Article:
Disappointed with the RBI's move to hold policy rates, India Inc today said the central bank should have slashed the benchmark rate to address risks to economic growth accruing from weak demand conditions which are holding back investments, as cost of capital remains high.
"CII is of the view that the policy of frontloading the interest rate cuts should have been allowed to continue," CII Director General Chandrajit Banerjee said.
He added that credit demand is weak and corporates and banks are grappling with a large number of stressed assets, particularly in the infrastructure sector.
"A cut in interest rate in such a situation would have done much to restore the investment cycle," Banerjee noted.
However, going forward, CII said it expects the spotlight to shift towards growth and the RBI to resume monetary easing in its next monetary policy when there would hopefully be much more clarity about the inflation trajectory, the normalcy of monsoons and the possible US Federal Reserve actions.
FICCI President Jyotsna Suri said, "The decision of the central bank to keep the policy rate unchanged is disappointing for the industry. Given that the industrial growth still remains volatile and demand conditions have not seen much improvement, there is a need to give policy stimuli to encourage demand and investments."
The Reserve Bank today kept its policy rates unchanged, with governor Raghuram Rajan saying that the headline inflation is at elevated levels and banks are yet to pass on the full benefits of previous rate cuts.
RBI has cut the rates thrice so far in 2015 by 25 basis points each in January, March (both off-policy moves), and during the June policy.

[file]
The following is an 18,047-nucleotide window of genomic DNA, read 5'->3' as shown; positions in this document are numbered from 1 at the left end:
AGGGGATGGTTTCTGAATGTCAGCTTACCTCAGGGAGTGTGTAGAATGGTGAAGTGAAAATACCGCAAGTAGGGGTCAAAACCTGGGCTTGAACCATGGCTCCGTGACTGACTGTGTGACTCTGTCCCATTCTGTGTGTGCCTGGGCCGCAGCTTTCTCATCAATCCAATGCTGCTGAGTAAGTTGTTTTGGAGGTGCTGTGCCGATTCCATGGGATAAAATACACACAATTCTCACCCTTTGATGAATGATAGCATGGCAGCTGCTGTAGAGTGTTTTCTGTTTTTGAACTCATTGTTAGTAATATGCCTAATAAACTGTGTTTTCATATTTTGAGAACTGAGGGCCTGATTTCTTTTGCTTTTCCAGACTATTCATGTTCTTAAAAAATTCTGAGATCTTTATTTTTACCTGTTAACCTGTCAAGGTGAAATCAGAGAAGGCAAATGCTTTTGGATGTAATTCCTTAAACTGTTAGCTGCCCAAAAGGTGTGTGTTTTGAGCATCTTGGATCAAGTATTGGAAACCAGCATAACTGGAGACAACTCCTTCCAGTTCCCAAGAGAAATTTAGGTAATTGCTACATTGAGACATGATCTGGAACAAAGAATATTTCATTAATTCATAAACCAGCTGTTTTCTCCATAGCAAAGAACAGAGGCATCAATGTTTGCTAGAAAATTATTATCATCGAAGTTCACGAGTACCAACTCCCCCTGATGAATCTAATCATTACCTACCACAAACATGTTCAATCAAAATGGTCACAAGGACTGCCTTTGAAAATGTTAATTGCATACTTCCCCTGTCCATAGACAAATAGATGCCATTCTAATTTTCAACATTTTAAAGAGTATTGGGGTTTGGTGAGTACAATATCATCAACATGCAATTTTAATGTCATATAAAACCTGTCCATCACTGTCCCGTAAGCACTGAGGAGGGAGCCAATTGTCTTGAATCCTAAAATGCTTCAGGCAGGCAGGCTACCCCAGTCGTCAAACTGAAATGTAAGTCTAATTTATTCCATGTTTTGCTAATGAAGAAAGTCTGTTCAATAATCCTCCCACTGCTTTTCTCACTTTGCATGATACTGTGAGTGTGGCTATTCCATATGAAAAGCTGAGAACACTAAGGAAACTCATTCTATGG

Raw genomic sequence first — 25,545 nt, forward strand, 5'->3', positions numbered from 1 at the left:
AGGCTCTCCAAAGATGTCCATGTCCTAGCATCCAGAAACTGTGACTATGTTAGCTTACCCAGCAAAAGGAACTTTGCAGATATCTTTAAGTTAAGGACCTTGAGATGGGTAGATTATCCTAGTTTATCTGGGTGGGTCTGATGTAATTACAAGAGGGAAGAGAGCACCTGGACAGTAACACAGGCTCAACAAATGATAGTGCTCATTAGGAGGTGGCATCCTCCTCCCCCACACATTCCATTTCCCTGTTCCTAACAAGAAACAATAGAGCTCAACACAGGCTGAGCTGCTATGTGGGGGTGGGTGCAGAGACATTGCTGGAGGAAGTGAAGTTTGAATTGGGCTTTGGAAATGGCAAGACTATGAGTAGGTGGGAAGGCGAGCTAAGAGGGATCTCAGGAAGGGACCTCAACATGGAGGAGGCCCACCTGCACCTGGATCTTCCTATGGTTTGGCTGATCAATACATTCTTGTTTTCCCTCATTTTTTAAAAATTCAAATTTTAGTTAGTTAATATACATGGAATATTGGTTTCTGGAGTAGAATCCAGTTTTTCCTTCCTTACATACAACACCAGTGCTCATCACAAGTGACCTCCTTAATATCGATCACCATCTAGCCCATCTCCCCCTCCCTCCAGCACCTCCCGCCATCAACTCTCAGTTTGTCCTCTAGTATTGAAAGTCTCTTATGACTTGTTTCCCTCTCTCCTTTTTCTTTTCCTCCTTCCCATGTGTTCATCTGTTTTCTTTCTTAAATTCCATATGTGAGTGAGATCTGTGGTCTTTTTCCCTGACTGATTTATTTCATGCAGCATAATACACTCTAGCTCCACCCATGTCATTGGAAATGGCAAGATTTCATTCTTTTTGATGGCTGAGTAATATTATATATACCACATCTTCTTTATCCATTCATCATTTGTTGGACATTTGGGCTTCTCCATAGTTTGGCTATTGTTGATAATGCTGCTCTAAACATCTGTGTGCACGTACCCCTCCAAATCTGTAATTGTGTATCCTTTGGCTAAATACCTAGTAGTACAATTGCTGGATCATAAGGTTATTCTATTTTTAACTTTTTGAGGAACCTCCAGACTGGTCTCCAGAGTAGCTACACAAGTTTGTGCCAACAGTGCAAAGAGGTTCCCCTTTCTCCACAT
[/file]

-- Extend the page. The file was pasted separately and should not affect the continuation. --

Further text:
Accordingly, the repo rate at which the RBI lends to the system, will continue to be unchanged at 7.
25 per cent and the cash reserve ratio, which is the proportion of deposits banks have to park with the central bank, will remain 4 per cent.
"India Inc is surely disappointed with the RBI not announcing any cut in the policy interest rates, which have become one of the biggest drags on the balance sheets of the corporate," Assocham Secretary General DS Rawat said.
Exhorting the RBI to take full advantage of the cheap commodity prices, including the fuel and go in for some "bold moves" in interest rates, Rawat said that would have helped revive the consumer demand and in de-leveraging the balance sheets.
Engineering exporters' body EEPC India said the high cost of borrowing, coupled with increasing number of loans turning into NPAs, have pushed manufacturer exporters in a "vicious circle".
"It is time the government intervened to announce some important measures to mitigate exporters' pain, else exports would fall far short of even USD 300 billion in the current fiscal, against USD 310 billion in 2014-15," EEPC India Chairman Anupam Shah said.